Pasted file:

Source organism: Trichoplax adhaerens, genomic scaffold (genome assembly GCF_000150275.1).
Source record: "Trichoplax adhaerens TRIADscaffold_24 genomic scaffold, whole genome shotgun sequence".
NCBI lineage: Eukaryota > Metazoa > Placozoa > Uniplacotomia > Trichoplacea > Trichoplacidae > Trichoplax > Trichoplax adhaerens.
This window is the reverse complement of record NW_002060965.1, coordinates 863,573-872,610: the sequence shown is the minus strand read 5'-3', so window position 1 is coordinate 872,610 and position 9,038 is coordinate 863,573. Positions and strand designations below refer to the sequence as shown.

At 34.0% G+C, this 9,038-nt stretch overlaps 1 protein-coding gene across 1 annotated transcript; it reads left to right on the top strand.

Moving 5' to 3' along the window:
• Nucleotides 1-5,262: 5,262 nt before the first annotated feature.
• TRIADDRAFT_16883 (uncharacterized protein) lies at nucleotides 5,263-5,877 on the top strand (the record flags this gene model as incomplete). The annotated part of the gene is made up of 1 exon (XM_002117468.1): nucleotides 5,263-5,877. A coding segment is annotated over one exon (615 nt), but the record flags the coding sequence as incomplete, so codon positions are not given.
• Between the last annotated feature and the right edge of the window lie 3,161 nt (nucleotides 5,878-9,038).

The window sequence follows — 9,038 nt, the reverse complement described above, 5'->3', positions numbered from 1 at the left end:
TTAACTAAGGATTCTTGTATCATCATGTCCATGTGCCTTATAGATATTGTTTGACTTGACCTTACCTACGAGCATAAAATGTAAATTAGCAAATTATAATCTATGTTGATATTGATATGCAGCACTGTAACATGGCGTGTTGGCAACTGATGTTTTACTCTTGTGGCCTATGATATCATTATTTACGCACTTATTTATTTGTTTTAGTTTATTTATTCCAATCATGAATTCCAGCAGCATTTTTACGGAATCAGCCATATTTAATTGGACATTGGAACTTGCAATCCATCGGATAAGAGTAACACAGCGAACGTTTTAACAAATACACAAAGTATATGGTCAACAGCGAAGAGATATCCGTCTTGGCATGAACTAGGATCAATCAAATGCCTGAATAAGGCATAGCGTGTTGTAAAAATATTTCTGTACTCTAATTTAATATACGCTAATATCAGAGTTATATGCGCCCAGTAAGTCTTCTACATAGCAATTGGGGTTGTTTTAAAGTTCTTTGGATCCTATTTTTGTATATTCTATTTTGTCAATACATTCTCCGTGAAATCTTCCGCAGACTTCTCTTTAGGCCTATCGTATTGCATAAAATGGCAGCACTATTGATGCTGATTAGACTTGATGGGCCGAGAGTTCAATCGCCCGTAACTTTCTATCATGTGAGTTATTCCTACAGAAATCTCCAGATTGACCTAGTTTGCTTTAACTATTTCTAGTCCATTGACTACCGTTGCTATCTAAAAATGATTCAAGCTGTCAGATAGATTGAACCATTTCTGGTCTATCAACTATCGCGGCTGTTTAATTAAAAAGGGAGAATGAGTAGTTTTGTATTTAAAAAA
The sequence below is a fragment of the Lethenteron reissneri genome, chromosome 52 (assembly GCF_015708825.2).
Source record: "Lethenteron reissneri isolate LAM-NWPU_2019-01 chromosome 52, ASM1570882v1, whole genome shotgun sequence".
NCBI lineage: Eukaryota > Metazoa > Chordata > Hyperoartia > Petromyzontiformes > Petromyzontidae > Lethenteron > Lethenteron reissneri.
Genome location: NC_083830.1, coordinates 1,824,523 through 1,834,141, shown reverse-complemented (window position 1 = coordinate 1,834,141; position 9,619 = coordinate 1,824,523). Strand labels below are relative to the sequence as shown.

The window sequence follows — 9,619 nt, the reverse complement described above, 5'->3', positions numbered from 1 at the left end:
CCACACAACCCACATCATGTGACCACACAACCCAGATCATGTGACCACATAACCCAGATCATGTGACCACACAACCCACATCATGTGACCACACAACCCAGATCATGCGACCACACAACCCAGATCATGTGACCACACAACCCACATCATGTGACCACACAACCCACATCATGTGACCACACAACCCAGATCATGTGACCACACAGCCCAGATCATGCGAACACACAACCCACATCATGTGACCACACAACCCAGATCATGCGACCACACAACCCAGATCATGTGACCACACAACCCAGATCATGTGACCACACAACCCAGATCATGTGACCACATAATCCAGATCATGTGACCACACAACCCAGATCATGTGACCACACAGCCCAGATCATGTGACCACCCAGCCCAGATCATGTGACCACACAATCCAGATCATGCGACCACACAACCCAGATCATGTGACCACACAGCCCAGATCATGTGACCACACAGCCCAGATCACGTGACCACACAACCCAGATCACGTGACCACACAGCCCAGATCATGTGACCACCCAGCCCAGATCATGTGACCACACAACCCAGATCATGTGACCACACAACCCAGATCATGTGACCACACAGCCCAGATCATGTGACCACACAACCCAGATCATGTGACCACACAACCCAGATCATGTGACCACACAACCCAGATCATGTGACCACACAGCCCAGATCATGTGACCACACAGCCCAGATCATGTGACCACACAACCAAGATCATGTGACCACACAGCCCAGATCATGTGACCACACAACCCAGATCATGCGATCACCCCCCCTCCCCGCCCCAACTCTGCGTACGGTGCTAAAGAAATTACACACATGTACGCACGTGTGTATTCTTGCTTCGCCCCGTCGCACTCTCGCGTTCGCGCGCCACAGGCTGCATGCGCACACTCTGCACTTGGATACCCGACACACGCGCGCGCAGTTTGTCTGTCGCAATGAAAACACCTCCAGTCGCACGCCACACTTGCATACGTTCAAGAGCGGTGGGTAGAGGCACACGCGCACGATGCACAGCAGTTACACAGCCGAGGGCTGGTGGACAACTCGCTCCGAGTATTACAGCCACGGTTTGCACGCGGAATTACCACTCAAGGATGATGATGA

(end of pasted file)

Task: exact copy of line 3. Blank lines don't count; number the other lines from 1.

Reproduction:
NCBI lineage: Eukaryota > Metazoa > Placozoa > Uniplacotomia > Trichoplacea > Trichoplacidae > Trichoplax > Trichoplax adhaerens.